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Mortgages and loans to pay for home renovations

Kitchen renovation
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Kitchen renovation
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Whether you’re looking to renovate your kitchen, install a home office or finish your basement, any major home improvement is going to require some major money. You don’t have to wait until you have all the cash in hand, though. A home renovation loan could be your path to getting the project underway sooner than you think.

What is a home renovation loan?

A home renovation loan is a loan that includes funds for renovating, remodeling and repairing a home. It’s often a mortgage with extra money for home improvements. It can be in the form of:

You don’t necessarily have to live in the home already; some home renovation loans can be used to buy a fixer-upper and make upgrades right away without the need to apply for separate financing.

Most home renovation loans require the borrower to have a certain amount of equity in the home, though personal loans usually do not.

When should you consider a home renovation loan?

If you don’t have enough cash to finance renovations or repairs, a home renovation loan is worth considering. It’s also worth pursuing if you have your eye on a home that has a low asking price but needs serious work.

These loans can be a big boost for homeowners or buyers who want more control over building equity in their property by making improvements — but they’re generally only underwritten for substantial upgrades, not handyman work. If a project will improve the value of the property, a home remodel loan can be a valuable tool.

“I would only recommend taking out a renovation loan if the costs of the renovation are still well below the current value of the home,” says Gregg Harris, president of LenderCity Home Loans in Chesterfield, Missouri. “It is also important that they will positively impact the value of the home over the long run. So, things like bathrooms, kitchens and additions make the most sense.”

Home renovation loan options

Loan type When to use Minimum credit score Additional considerations
Loan type When to use Minimum credit score Additional considerations
Fannie Mae HomeStyle For any project 620 Renovation costs limited to 75% of expected value of the property after reno
FHA 203(k) For many projects, but they can’t be luxury renovations and must be for your primary home 580 Must be borrowing at least $5,000, and project must be completed within 6 months
Home equity loan/HELOC For any project Varies by lender Might pay extra fees to close, but interest rates tend to be competitive
Cash-out refinancing For any project Varies by lender Need at least 20% equity to qualify, and must pay closing costs
Personal loan For any project Varies by lender Some loans capped at $35,000, and interest rates are higher

Fannie Mae HomeStyle Renovation loan

The Fannie Mae HomeStyle Renovation loan allows borrowers to either buy a place that needs repairs or refinance their existing home loan and get money for improvements.

One advantage of a HomeStyle loan is that it’s just one loan with one monthly payment; you don’t have to take out a loan for the mortgage and another loan for home repairs. Getting one loan cuts down on time and closing costs.

The loan money goes into a separate escrow account that’s used to pay contractors. Borrowers do not have access to those funds as they would with a home equity loan or cash-out refinance.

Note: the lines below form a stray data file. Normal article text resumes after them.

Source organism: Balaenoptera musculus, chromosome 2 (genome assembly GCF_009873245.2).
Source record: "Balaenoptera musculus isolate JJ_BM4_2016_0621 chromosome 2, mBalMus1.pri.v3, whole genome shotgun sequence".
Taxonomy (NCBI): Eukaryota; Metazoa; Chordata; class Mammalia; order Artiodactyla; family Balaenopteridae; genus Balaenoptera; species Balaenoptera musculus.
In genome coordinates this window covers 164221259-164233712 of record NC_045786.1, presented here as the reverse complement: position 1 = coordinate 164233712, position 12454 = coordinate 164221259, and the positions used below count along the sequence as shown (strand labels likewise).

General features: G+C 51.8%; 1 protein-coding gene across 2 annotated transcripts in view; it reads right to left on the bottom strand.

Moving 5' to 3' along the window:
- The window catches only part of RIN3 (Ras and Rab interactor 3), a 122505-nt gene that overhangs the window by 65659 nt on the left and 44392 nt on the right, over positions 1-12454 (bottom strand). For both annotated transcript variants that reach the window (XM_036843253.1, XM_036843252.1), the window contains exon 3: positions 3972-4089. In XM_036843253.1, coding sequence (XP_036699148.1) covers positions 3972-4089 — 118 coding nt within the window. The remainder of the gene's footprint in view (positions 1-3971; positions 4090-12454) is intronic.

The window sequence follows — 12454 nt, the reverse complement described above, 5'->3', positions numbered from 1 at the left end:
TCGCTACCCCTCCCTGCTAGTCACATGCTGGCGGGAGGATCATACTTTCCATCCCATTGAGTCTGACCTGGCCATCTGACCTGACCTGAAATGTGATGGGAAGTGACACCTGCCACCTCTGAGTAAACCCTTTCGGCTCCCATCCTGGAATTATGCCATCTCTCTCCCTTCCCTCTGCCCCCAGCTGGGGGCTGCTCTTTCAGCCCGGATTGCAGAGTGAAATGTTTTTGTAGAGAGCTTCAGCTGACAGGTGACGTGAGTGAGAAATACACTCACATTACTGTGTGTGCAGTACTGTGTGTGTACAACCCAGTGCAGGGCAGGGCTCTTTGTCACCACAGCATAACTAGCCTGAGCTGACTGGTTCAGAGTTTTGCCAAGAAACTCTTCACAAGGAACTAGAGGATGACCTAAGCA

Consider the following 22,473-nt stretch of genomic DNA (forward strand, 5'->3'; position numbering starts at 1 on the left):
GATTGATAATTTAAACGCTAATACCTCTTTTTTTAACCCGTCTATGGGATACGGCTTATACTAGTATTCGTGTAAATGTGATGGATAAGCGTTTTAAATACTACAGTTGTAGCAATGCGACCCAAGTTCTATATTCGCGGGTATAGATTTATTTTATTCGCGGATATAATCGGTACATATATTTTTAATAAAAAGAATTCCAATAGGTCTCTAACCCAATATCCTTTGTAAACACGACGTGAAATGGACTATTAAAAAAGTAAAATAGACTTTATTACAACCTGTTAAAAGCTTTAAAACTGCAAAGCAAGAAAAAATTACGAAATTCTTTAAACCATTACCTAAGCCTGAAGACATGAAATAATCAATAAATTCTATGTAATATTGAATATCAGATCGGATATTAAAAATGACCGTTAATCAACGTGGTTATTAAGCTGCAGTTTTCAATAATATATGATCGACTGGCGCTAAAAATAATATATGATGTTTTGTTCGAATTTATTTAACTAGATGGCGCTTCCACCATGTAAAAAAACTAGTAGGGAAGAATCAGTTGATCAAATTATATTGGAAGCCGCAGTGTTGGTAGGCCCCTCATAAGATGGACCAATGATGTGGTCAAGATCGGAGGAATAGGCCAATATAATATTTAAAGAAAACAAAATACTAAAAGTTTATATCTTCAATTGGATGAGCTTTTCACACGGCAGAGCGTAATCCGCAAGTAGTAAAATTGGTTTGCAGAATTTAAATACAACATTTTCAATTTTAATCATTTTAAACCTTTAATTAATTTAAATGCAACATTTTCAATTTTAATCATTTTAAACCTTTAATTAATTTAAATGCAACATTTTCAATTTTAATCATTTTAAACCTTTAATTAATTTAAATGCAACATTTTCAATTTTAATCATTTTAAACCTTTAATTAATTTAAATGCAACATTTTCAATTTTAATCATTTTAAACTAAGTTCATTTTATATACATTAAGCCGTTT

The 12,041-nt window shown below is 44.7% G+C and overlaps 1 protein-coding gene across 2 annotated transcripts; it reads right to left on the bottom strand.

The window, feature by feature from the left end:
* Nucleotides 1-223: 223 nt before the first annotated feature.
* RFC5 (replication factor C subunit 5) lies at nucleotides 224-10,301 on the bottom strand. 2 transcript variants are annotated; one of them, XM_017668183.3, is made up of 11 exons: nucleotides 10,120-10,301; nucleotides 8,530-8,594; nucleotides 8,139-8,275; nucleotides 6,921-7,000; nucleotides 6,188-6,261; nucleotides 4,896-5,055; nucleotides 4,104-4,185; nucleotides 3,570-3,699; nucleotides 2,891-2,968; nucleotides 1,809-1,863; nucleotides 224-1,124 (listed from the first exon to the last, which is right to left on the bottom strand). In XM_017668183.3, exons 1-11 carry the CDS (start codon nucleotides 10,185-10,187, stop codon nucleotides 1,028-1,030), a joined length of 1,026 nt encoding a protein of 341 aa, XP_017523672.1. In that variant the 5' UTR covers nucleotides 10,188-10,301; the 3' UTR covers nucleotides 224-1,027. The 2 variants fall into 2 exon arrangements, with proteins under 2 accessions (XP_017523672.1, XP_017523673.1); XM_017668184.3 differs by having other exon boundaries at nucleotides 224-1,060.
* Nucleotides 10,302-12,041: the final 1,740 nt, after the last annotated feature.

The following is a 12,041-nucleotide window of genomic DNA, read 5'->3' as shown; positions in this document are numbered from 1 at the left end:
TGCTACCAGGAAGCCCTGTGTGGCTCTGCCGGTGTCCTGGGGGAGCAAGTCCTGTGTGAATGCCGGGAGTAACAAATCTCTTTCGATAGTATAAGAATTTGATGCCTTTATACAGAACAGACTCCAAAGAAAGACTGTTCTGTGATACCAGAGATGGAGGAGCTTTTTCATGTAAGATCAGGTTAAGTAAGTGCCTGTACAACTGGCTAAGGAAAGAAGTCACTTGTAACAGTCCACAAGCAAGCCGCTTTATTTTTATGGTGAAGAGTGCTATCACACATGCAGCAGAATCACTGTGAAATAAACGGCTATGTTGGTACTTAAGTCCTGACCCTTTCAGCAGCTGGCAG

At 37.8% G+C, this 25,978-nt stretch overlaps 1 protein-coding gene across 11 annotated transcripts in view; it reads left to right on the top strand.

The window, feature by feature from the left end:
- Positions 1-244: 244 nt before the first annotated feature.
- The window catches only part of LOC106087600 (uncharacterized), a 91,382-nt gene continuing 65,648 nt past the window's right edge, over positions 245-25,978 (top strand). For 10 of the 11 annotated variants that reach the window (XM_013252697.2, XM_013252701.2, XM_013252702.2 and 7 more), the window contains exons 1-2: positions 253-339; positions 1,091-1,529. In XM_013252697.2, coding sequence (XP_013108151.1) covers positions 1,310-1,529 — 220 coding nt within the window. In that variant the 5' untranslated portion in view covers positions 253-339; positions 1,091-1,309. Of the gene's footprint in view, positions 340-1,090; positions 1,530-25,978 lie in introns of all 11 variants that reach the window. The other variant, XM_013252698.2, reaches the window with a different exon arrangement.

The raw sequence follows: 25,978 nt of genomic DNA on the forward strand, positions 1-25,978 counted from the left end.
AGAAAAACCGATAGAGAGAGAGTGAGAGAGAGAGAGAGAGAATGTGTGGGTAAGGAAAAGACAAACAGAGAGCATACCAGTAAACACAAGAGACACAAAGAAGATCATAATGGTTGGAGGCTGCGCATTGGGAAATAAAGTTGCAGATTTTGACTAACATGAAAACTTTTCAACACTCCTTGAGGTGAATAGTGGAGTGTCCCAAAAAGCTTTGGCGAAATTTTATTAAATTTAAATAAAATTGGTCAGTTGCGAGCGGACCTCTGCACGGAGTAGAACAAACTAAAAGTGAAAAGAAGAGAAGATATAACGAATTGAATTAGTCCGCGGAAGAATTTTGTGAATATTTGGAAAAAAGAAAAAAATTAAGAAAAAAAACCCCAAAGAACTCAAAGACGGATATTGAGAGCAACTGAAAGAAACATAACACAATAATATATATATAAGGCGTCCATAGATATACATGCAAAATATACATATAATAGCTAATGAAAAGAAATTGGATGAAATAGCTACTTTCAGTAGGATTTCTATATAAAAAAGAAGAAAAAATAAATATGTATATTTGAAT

The Fannie Mae HomeStyle loan can be used to improve a vacation home or investment property, and any renovation or repair is eligible for funding, as long as it’s permanently affixed to the property and adds value to it.

Pros

  • Homeowners can borrow money to improve their property. In this way, the loan is an investment that could boost the home’s value.
  • You can qualify with a down payment as low as 3 percent if you’re a first-time buyer getting a fixed-rate loan and you plan to live in the home.
  • May feature lower interest rates and shorter repayment terms than conventional improvement loans.
  • Conveniently includes the purchase of home’s principal and home renovation funds in one loan with one set of closing costs.

Cons

  • Renovation costs are limited to 75 percent of the “after-repaired value” of the home, with a 50 percent cap for manufactured homes.
  • Your debt-to-income (DTI) ratio may not exceed 45 percent.
  • It usually takes longer to get your funds than a conventional mortgage loan.
  • You may have to pay higher fees and closing costs than other types of mortgage loans.

Other considerations

In a competitive real estate market, a Fannie Mae HomeStyle Renovation loan may not be ideal if you’re looking to secure a deal fast. These loans require some additional work upfront before your loan is approved—and before you can even submit an offer on a home. For example, your contractor must establish a schedule for construction and plans for your renovation. Additionally, you must submit a property appraisal known as an “as completed” appraisal.

FHA 203(k) loan

Like the Fannie Mae HomeStyle Renovation loan, the FHA 203(k) loan is a government loan that can simultaneously fund the purchase of a home and renovations under one mortgage loan. There are two types of FHA 203(k) loans:

  • Limited 203(k) loans are capped at $35,000.
  • Standard 203(k) loans are for major rehabilitation or construction.

Pros

  • Income and down payment requirements are less stringent than other types of mortgage loans.
  • One mortgage covers the purchase of your home and renovations.
  • Includes low down payment requirement, as low as 3.5 percent
  • May be eligible for a larger tax deduction (the larger loan combines renovation and home purchase).

Cons

  • Mortgage Insurance Premium (MIP) is required.
  • Must use FHA 203(k) loan for primary residence only.
  • Performing the renovation work yourself is forbidden.